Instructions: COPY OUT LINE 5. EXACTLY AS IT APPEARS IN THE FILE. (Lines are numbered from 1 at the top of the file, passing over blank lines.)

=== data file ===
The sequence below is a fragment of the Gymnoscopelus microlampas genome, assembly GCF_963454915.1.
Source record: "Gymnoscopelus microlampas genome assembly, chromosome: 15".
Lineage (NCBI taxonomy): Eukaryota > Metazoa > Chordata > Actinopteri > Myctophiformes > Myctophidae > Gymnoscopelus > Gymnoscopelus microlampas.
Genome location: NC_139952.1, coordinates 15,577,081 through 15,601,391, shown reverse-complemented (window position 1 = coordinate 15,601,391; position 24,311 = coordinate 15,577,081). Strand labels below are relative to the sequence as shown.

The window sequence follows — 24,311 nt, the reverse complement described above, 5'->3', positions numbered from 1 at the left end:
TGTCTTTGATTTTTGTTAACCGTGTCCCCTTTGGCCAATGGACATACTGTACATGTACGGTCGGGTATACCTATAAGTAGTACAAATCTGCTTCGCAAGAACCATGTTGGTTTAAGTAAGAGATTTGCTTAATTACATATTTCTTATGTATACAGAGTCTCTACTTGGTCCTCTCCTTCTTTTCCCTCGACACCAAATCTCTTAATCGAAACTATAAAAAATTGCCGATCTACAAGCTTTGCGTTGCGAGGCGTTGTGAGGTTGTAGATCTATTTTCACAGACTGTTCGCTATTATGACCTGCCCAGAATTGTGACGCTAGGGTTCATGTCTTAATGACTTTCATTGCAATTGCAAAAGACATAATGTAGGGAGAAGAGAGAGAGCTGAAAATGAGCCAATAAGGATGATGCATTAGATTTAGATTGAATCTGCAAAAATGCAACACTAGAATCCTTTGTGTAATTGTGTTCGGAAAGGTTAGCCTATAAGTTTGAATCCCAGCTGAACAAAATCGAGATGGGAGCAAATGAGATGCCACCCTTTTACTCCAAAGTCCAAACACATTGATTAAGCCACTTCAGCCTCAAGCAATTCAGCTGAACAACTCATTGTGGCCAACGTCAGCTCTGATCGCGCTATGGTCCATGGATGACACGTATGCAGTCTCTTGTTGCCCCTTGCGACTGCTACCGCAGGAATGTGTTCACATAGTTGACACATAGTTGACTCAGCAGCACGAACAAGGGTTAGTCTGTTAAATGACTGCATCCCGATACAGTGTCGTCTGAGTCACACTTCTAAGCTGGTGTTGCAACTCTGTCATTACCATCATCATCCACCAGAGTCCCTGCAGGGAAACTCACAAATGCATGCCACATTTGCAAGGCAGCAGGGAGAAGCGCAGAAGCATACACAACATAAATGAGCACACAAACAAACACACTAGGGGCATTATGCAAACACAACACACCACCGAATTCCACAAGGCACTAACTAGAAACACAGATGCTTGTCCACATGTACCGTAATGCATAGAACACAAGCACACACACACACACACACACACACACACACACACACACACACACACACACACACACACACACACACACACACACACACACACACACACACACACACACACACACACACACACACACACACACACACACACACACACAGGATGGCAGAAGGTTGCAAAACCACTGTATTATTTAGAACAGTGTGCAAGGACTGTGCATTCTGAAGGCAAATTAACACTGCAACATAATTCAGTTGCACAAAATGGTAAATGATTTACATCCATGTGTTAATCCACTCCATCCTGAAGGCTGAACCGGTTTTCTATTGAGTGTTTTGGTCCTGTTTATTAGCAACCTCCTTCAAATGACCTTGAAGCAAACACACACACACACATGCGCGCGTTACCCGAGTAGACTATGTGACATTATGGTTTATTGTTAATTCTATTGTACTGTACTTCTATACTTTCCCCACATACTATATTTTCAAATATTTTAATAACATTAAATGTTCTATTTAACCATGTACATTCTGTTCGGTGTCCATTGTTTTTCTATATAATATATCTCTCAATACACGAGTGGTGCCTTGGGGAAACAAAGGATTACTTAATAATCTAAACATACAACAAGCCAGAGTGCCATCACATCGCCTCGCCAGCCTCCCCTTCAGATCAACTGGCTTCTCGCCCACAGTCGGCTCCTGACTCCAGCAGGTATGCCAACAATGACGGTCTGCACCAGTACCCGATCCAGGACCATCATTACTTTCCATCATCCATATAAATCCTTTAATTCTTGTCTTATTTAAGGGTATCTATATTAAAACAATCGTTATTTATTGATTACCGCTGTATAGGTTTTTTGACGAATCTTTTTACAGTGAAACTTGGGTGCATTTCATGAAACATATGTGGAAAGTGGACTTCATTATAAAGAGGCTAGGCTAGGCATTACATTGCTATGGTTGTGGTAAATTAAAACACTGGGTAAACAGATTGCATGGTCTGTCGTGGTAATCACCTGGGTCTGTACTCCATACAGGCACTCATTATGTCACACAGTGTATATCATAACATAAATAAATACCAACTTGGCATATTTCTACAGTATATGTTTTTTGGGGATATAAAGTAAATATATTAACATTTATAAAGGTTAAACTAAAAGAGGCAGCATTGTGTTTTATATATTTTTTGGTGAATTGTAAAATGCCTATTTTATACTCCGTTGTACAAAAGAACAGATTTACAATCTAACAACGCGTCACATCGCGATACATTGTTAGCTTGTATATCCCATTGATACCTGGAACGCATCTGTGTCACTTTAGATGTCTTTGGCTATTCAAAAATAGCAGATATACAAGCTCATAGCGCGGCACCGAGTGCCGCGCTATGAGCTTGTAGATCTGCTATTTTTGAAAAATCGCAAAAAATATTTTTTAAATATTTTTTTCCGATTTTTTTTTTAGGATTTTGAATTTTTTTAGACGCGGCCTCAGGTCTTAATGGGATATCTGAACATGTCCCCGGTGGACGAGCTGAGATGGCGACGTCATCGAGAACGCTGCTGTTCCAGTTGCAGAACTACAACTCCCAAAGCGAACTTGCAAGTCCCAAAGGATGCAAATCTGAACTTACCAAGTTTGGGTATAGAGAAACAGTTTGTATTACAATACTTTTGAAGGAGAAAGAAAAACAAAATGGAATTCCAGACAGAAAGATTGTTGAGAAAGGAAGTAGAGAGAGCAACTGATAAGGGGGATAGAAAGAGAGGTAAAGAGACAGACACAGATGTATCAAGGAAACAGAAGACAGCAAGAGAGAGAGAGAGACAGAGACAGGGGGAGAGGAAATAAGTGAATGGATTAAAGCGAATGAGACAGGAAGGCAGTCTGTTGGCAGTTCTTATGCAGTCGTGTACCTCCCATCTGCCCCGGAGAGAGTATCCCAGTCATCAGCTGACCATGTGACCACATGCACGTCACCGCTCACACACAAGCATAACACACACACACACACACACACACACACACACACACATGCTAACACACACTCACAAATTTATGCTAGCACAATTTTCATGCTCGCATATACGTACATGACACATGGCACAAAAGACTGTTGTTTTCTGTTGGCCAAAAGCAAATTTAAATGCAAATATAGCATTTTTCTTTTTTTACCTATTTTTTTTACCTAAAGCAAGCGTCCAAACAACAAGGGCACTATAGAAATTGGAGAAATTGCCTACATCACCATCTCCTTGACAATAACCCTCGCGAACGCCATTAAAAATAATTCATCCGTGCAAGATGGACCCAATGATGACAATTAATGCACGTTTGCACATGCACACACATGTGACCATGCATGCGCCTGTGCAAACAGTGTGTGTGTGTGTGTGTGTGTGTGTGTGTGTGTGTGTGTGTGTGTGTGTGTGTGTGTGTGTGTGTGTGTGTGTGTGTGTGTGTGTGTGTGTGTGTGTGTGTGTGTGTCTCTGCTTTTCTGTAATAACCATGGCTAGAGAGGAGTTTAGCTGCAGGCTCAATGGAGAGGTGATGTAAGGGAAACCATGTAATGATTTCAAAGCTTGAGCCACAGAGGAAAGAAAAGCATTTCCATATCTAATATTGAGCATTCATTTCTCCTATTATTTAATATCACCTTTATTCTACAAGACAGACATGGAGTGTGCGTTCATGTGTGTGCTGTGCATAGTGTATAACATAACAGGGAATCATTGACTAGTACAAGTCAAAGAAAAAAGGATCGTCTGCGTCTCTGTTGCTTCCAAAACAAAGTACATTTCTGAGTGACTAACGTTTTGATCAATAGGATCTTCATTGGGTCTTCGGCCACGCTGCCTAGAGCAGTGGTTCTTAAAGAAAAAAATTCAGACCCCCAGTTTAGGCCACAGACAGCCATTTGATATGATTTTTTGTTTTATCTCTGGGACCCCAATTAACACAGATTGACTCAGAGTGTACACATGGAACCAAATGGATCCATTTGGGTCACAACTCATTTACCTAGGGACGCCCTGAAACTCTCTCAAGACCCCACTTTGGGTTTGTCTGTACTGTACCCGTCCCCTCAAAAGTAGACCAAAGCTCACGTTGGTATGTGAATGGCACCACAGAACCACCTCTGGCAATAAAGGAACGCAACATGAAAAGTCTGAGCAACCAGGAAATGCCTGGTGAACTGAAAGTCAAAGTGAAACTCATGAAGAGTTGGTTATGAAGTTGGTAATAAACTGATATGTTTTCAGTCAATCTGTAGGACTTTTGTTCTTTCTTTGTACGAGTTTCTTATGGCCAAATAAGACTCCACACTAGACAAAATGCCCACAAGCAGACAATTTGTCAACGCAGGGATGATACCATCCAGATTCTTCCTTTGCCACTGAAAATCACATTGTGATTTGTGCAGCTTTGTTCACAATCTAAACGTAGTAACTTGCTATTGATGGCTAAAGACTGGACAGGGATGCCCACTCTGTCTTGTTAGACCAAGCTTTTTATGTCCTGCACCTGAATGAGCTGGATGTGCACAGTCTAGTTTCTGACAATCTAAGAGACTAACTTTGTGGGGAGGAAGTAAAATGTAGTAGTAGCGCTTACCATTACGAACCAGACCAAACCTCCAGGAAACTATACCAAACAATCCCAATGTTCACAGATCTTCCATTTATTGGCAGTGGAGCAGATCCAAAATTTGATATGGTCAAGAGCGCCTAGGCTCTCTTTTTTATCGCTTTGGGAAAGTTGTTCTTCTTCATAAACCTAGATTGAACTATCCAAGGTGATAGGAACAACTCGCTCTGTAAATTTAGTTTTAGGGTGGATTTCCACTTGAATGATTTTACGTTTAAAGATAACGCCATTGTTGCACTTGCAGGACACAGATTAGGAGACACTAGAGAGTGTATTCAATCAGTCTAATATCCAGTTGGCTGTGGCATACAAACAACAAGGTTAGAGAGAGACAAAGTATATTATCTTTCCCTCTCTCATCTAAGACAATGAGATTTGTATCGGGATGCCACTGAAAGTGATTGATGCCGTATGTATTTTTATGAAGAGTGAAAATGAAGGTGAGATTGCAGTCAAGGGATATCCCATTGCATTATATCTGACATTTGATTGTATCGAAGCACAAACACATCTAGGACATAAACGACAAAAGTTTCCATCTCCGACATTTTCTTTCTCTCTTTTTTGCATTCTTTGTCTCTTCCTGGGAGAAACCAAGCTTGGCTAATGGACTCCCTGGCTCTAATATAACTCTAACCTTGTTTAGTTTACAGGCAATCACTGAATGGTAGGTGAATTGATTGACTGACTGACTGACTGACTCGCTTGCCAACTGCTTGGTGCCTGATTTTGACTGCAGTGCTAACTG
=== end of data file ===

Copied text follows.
The window sequence follows — 24,311 nt, the reverse complement described above, 5'->3', positions numbered from 1 at the left end: